But the switch would not prove permanent. Toward the end of his senior year, 18-year-old Soto took his girlfriend to the family's parish and gently broke the news: His life was about to take a different path.

He entered St. John's Seminary College in Camarillo the following year.

Ricardo Soto, who had continued with his studies, found himself struggling with that decision. He joined a more conservative order. But when the order tried to separate him from his other love - music - in a bid to teach him endurance and sacrifice, he discovered it only taught him that his place was not within the church.

Of course, his decision to leave the priesthood provoked a storm of questions within his older brother.

"In the seminary, people were leaving all the time," Jaime Soto says. "Whenever anyone left, there was always a reassessing. We always asked: Why am I still here? What did God tell him that he didn't tell me?"

Jaime Soto says he eventually received his answer, though it came more in the form of a whisper.

During his junior year at the seminary he was overcome by the certainty that God had directed his footsteps toward the priesthood. He found a great freedom in that, he says. "So that even when there was a doubt in my mind, there was certainty in my heart."

Recalling how her oldest son took her and her husband out to dinner the night before his ordination to reassure them of his decision, Gloria Soto's eyes grow misty.

"When our children were born, we took each one to church and spiritually offered them up to God," she says softly. "When Jaime was ordained, I said to God: 'I offered him to you and you took me at my word. He's yours now.' "


Monsignor Jaime Soto stepped up to the altar inside the cavernous St. Boniface Catholic Church in Anaheim, his sure, practiced movements as he performed the rituals of the Sunday Mass proof of his nearly 20 years in the priesthood.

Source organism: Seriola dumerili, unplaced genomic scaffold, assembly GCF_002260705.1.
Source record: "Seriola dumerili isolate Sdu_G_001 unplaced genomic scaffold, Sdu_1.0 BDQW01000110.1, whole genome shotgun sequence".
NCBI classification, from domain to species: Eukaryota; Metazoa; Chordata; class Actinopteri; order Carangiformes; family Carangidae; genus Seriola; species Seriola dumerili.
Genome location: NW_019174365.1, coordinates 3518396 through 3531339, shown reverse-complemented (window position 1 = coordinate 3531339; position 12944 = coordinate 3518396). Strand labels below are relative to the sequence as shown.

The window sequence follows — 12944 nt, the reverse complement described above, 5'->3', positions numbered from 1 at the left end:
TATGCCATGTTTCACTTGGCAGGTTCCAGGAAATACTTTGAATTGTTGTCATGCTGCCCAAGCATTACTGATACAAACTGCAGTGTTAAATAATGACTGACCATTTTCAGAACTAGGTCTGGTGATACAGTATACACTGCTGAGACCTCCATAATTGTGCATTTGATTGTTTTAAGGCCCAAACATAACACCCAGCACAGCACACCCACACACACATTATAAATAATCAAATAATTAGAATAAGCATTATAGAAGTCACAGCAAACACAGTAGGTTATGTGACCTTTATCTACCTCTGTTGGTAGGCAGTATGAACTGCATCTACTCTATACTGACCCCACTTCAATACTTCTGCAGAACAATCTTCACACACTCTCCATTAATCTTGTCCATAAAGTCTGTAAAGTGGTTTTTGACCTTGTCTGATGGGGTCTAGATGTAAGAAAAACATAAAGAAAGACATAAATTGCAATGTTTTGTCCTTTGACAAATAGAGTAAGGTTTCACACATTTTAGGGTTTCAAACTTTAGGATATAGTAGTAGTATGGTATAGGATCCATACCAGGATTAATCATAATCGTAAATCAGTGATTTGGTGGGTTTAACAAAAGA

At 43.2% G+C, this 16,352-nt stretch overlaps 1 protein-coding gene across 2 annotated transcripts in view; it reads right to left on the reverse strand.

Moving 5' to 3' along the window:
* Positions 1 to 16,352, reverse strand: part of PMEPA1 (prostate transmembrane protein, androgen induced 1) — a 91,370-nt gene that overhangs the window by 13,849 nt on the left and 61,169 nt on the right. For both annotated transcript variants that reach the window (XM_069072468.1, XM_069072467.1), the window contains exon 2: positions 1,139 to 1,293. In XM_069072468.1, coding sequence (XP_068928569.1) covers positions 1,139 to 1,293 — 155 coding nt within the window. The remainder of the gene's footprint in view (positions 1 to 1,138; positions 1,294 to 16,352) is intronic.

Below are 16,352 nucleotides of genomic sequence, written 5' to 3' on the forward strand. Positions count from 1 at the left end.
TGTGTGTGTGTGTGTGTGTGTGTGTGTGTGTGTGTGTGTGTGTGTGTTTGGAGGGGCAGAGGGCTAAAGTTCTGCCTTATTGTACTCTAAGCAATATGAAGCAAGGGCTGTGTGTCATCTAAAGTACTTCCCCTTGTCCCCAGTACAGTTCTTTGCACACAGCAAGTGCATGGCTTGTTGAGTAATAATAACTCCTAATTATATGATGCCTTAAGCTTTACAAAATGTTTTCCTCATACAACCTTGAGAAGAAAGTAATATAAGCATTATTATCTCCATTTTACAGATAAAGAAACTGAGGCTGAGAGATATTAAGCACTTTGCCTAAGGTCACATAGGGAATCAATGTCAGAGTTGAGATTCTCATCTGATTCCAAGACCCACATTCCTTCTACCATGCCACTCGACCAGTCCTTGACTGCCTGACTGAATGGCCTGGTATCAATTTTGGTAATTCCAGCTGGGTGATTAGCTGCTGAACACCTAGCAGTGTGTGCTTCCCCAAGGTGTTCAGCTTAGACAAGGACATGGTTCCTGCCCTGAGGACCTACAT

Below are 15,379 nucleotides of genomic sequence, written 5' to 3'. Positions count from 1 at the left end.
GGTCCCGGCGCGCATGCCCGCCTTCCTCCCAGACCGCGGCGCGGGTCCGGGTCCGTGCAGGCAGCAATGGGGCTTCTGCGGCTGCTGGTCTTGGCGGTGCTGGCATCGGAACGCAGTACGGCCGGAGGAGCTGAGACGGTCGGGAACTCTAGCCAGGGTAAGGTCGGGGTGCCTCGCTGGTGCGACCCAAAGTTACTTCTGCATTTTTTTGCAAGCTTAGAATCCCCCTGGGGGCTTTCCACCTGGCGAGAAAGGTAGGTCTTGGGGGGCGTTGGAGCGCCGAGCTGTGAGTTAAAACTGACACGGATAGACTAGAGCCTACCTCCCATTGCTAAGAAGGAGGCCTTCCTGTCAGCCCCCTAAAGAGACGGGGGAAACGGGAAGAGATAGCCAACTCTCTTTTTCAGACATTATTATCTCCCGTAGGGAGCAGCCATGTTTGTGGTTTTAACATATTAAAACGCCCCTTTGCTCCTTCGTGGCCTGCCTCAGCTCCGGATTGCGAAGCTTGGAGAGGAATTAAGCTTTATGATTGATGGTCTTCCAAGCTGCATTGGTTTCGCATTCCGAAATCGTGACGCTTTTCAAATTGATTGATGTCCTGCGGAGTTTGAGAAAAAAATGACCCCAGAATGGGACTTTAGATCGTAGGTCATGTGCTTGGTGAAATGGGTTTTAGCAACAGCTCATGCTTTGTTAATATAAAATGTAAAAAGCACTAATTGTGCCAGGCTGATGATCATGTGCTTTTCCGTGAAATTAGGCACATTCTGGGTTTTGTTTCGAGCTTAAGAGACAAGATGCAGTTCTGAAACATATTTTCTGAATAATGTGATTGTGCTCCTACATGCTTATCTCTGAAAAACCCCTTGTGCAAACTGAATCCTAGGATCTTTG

Though he had been assigned to St. Boniface only nine months earlier, his voice rang out confidently - proof, too, of a history of facing challenges.

Yet something in his manner, particularly after the service when he warmly greeted parishioners exiting the church, suggested his comfortable actions stemmed from more than mere experience. Clasping their outstretched hands within both his own, throwing his head back and laughing at a humorous remark, and bending down to gently touch a child's head were all evidence of one thing.

Soto is a man at home.

"As I grow older, being a priest, the importance of the ritual, sacramental life of the church has become more essential to me," Soto admits.

There are no regrets, he says on a recent afternoon, ensconced in his diocese office in the unincorporated hills of Orange. The past 18 years have been a journey of the soul, as well as the body.

"There have been many people who have been my teachers," says Soto, his neatly trimmed beard heavily shaded by gray and his light brown eyes framed by permanent lines of laughter and concern.

There is Father Will Davis of St. Boniface, whom Soto credits with teaching him patience and the ability to see the other's side. There is Pastor Alonso Caceres at Our Lady of Guadalupe, under whose tutelage Soto learned to speak the Spanish he never learned as a child. And there are the numerous priests at the diocese, with whom Soto has come to appreciate the brotherhood among priests.

But most of all, Soto says, he's learned from the people he has been assigned to guide and comfort.

It was that way at Our Lady of Guadalupe, where Soto served as priest-in-residence for 13 years. Already directed to aid the immigrant community, Soto found himself equally sustained by the heavily Mexican neighborhood's traditions and philosophies.